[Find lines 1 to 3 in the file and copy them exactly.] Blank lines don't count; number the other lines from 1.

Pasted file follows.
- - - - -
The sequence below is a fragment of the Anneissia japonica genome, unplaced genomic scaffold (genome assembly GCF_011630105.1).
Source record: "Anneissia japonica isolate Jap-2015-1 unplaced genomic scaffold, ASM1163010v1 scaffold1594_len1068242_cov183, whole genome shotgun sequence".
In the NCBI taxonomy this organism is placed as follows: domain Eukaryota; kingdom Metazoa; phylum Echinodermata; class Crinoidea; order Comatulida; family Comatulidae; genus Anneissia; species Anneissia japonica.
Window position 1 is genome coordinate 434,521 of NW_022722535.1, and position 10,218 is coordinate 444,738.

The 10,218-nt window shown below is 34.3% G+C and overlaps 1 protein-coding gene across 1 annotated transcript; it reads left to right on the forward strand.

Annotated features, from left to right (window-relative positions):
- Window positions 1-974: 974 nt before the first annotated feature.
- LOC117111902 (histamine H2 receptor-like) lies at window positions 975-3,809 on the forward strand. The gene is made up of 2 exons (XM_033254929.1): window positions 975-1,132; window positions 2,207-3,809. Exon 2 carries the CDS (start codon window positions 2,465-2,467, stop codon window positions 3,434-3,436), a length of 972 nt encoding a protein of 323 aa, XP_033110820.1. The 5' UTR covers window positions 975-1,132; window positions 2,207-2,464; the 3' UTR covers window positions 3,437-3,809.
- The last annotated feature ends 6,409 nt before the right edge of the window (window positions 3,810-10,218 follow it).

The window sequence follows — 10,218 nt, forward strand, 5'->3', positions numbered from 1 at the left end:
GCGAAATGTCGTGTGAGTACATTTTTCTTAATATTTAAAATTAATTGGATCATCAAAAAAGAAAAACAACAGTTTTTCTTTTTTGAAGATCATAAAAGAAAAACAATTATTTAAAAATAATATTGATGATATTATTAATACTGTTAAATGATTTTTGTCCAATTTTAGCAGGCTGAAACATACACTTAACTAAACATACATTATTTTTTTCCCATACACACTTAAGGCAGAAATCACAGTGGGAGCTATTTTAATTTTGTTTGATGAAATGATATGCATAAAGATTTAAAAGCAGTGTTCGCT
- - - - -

The sequence below is a fragment of the Anneissia japonica genome, unplaced genomic scaffold (genome assembly GCF_011630105.1).
Source record: "Anneissia japonica isolate Jap-2015-1 unplaced genomic scaffold, ASM1163010v1 scaffold1594_len1068242_cov183, whole genome shotgun sequence".
In the NCBI taxonomy this organism is placed as follows: domain Eukaryota; kingdom Metazoa; phylum Echinodermata; class Crinoidea; order Comatulida; family Comatulidae; genus Anneissia; species Anneissia japonica.